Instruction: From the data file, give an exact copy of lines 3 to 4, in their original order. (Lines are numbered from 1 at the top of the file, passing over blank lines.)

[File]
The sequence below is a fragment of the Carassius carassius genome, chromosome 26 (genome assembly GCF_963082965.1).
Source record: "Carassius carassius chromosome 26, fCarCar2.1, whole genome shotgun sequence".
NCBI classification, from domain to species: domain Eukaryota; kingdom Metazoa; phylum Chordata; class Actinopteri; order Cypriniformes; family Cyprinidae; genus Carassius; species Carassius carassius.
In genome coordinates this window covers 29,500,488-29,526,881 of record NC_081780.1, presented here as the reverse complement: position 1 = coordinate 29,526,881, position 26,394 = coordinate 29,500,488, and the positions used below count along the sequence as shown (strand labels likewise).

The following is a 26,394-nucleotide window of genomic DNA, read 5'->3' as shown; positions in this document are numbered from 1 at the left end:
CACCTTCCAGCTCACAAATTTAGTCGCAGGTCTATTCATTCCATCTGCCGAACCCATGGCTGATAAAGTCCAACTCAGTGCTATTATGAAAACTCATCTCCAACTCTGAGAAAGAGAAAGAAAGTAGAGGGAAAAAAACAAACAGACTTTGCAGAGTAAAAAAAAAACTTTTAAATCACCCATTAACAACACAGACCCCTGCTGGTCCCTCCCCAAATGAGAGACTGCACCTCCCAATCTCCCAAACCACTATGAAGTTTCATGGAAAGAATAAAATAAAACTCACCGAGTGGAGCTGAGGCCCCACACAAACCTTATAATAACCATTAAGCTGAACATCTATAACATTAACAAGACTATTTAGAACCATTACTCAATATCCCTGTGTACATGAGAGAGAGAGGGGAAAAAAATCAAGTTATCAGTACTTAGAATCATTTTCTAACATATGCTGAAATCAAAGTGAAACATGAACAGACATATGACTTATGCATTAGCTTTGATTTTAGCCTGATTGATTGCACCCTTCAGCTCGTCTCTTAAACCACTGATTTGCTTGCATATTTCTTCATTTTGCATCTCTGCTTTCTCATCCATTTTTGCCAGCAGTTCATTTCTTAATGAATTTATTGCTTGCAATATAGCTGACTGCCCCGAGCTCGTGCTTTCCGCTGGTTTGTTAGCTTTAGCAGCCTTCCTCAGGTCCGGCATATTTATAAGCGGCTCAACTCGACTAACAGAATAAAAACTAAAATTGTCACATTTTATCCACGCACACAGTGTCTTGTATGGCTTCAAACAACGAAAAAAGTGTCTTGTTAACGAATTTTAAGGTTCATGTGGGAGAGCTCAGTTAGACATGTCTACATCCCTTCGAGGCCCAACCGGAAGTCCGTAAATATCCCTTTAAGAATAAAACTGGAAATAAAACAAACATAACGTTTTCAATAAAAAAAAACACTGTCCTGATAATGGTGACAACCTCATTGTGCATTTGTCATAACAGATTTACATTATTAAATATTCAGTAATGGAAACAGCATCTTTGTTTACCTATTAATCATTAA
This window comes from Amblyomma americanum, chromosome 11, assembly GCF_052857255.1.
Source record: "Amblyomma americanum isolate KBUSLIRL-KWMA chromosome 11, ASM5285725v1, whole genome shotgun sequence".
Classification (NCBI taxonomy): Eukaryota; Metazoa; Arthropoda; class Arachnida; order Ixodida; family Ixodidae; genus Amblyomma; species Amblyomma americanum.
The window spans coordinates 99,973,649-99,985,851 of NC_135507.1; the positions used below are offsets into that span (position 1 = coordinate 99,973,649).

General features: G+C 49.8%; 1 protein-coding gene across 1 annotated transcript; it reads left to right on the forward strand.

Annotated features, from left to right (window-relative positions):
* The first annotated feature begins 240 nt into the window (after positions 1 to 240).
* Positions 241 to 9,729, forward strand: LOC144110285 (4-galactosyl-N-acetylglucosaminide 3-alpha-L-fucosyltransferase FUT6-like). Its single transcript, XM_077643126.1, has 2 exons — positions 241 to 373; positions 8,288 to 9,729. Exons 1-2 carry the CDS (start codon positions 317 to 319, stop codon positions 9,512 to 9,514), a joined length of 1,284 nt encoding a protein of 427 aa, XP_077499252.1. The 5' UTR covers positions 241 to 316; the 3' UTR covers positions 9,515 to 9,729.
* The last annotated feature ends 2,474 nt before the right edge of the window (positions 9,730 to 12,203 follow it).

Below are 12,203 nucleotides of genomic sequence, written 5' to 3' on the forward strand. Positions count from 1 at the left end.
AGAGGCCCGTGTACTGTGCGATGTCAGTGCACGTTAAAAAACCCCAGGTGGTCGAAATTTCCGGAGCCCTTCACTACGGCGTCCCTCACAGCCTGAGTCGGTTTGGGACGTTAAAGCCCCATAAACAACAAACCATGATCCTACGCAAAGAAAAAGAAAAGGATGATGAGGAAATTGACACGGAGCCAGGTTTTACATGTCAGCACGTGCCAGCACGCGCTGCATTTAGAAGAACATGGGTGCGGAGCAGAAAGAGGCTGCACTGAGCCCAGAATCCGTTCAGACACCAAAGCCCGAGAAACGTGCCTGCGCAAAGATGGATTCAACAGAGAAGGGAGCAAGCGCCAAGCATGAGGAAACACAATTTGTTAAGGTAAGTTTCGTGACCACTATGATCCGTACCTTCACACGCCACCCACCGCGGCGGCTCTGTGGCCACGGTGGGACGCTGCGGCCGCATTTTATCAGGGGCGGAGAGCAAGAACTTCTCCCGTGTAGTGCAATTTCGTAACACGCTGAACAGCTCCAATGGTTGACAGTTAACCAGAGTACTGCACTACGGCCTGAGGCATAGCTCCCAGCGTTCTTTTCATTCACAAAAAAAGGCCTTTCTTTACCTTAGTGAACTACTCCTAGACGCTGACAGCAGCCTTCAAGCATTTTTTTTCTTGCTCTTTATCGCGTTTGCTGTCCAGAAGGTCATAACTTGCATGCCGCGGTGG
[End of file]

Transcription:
NCBI classification, from domain to species: domain Eukaryota; kingdom Metazoa; phylum Chordata; class Actinopteri; order Cypriniformes; family Cyprinidae; genus Carassius; species Carassius carassius.
In genome coordinates this window covers 29,500,488-29,526,881 of record NC_081780.1, presented here as the reverse complement: position 1 = coordinate 29,526,881, position 26,394 = coordinate 29,500,488, and the positions used below count along the sequence as shown (strand labels likewise).